number of telephones and area codes.

    Another set of parameters may be used to designate that 
the board should call between certain hours.  These         
parameters are illustrated below:                           

  (3 )5     would mean that the board should call between 3 
am and 5 am.  Times are specified in 24 hour time.  Mid-    
night is specified as 0.

     These parameters are useful if you are having a        
connection with a board that runs a NET TIME PERIOD or to   
insure that local connections take place during non-busy    
hours.  If none of these time delimiting parameters are     
used, your board will make the connection with the other    
anytime that there is mail to go out and the board is not   
busy.  This is NOT recommended for long distance            
connections unless you are using a WATTS line or other      
system that makes long distance a fixed cost.  It may be    
used for local connections if desired.                      
   You should not enter a password in your CALLOUT.NET.     
The network software will generate a password between the   
two systems once there is a successful connection.  This    
is one way that you can tell whether or not your system     
has connected with the other. If there is a password        
present, there has been a connection. For more              
information on passwords, see the section on Trouble        
Shooting NetWork Connections.  Also note that the password  
will be in quotation marks as the last item on each line    
of CALLOUT.NET.  If you lose your password for some reason  
such as corrupt files or hard disk failure, you will need   
to contact the other sysop to have the password removed     
from his CALLOUT.NET file so that a new one may be          
³Network Software³                                          
    You should obtain the latest version of the Network     
software and place the files in the main directory of your  
BBS.  That will be the directory where the BBS.EXE file     
resides.  You may determine the latest version of the       
software, by asking your network contact person or other    
network official to supply you with a copy of it. You       
should remain alert for changes in the network version.     
Currently, it is NET37; however, future versions will be
released as needed.  It is your responsibility to obtain    
these versions once you are on a network.                   

   You may obtain them from The Mountain Empire BBS
(423) 477-4015, the WSS website http://wss.wwiv.com, or from
one of the WWIV Support Boards (you will get a list of these
with the WWIV software, and the list is updated from time to
time), or from one of your networks' officials.

   If you are running WWIV v4.30 or later and/or have a
FOSSIL driver insalled, you will want to delete NETWORK.EXE
and rename NETWORKF.EXE to NETWORK.EXE to take advantage of
the FOSSIL based communication routines.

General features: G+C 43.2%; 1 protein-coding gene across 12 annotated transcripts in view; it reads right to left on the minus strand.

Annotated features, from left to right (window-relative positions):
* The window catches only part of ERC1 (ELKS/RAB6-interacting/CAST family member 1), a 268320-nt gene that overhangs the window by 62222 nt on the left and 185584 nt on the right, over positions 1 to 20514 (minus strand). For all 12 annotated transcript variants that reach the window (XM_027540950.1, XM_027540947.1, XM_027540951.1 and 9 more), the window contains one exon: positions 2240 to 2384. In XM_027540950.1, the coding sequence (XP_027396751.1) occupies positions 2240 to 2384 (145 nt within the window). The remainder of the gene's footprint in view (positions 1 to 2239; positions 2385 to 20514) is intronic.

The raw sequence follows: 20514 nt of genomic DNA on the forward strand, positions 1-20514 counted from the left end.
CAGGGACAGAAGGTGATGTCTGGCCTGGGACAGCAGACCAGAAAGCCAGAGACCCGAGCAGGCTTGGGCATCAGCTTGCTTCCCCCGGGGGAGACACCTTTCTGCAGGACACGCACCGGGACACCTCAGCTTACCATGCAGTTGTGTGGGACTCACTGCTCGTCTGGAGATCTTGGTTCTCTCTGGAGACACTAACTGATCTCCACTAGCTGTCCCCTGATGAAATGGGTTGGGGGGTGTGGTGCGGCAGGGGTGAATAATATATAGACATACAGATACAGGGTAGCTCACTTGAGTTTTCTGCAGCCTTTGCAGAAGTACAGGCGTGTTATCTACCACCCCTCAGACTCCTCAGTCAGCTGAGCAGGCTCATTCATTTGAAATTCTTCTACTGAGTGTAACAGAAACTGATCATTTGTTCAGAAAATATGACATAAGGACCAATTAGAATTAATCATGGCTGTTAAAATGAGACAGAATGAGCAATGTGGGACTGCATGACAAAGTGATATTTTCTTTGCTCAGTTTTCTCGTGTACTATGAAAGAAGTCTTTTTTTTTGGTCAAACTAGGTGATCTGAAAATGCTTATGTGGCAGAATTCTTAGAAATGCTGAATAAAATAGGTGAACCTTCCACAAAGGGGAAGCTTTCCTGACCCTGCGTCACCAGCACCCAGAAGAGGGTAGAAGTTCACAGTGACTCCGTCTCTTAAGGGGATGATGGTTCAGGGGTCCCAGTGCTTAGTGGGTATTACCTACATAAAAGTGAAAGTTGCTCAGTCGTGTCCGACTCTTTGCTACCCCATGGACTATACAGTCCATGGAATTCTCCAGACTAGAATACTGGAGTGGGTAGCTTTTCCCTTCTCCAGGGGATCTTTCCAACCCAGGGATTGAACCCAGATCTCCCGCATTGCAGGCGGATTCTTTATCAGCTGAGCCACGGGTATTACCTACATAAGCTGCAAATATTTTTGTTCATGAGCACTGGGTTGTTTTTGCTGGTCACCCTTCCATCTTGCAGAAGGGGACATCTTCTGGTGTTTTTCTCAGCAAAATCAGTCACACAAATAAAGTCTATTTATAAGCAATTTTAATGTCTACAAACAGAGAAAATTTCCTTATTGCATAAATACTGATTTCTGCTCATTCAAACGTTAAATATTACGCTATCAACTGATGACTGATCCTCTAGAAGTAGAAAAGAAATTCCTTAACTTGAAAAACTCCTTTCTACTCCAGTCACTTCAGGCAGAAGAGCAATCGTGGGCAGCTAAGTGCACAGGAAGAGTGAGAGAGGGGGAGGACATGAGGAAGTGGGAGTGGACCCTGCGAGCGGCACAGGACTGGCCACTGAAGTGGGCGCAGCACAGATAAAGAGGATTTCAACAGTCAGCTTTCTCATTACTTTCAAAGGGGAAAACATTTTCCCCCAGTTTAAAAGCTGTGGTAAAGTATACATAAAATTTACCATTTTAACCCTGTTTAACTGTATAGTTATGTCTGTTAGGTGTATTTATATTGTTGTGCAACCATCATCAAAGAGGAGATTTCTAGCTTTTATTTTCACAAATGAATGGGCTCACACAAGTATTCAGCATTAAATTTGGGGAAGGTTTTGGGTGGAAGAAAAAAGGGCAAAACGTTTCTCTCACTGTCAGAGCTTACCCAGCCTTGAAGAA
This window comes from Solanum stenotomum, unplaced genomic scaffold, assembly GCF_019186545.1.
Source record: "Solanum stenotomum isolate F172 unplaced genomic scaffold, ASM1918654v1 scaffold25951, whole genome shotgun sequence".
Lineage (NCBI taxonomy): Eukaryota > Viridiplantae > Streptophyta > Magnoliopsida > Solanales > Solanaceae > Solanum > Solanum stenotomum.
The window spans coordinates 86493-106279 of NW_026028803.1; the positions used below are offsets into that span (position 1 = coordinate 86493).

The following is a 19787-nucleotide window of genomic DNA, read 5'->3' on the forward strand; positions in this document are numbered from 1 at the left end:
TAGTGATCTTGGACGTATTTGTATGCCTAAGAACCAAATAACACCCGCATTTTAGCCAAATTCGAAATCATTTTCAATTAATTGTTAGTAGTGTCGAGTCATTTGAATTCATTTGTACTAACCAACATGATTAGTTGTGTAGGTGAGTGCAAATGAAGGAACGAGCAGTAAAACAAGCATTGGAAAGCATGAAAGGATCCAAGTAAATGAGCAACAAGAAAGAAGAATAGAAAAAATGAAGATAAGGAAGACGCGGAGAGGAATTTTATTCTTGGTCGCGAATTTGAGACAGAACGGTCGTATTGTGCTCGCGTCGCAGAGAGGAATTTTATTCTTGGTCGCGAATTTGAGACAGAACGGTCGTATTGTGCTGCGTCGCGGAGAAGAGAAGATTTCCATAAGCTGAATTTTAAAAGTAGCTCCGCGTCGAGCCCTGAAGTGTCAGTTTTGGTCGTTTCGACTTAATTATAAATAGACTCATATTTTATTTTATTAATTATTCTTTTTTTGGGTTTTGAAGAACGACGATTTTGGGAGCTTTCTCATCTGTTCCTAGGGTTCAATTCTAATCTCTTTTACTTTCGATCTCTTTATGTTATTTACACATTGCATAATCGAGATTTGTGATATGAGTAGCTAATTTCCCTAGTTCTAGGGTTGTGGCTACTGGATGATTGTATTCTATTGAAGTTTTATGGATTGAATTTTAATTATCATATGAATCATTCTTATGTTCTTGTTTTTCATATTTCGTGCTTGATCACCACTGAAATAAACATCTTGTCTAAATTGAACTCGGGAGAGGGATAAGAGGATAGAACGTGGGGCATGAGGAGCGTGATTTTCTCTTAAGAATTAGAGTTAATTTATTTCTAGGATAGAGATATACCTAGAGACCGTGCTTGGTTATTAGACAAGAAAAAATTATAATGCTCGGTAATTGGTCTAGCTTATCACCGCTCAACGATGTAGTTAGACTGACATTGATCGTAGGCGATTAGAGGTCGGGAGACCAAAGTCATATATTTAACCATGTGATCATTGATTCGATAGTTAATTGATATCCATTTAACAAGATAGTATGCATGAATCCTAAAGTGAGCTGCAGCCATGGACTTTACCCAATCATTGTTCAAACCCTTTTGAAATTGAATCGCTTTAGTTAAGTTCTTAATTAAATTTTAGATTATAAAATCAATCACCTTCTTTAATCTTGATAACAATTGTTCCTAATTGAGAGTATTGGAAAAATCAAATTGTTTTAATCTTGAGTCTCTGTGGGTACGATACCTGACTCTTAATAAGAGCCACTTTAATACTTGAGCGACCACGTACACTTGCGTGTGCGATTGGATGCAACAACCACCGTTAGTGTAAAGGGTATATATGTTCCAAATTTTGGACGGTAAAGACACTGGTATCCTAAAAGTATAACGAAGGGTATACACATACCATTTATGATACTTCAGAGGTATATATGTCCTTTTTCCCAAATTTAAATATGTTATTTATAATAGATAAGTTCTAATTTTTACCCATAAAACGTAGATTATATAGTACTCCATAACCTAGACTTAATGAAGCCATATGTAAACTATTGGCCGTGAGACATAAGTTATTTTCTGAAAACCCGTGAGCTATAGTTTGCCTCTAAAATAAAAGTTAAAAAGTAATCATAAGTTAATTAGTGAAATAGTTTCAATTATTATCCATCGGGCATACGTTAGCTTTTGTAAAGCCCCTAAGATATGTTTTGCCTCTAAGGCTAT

³BBSLIST and CONNECT³                                       
   There are basically two ways of using the network        
software.  One of these ways is best suited for small       
networks and the other lends itself to larger networks.     
While both methods will work for small networks, the large  
method must be used when a network approaches 500 systems   
due to the way that some of the software functions.  A      
small network will only need two of the files mentioned     
below (BBSLIST.NET and CONNECT.NET) and all nodes will      
have a listing in each.  Large networks will use several    
BBSLIST and CONNECT files.  All of these files should be    
placed in the DATA directory if your board is only on one   
network.  If you are on more than one network, then the     
files for a particular network should be in its separate    
directory as you defined it in INIT option N.               

   BBSLIST.NET -  For a small network, this file can list   
all nodes participating in the network.  The general format 
of this file is discussed in the appendices.  A small       
network does not need any of the remaining BBSLIST.x files. 
In a large network, this file functions as a time/date      
stamp and will normally be two bytes long.  If you did      
not get a file like this with your network data files and   
if things are not functioning properly, you may need to     
create this file.  All that is necessary is to create a     
file name of BBSLIST.NET and put a single space inside of   
it and save it.                                             

   BBSLIST.0 - This contains the numbers of valid groups in 
the network.  It will look like an N*.NET file, sort of.    
All systems in the network will have a copy of this file.   
Let us say that a particular network has groups 1,2,3,      
and 60.  In that event, the BBSLIST.0 file would appear     
as follows:                                                 

  ~754648789   A number such as the one given would appear  
               on the first line following a tilde.  This   
               number is a time/date stamp and will change  
               from time to time.                           
  :A           This lets the software know that the infor-  
               mation for each group will be found in       
               separate files rather than in the            
               BBSLIST.NET and CONNECT.NET.                 
  60           Observe that the group numbers are shown one 
               per line.                                    

  BBSLIST.xxx - This file will have a number in the place of
                xxx.  The number will be the group number   
                and the file will have all of the           
                BBSLIST.NET entries for that group.  All    
                systems will have a BBSLIST.1-255 for all   
                groups listed in BBSLIST.0.  However, the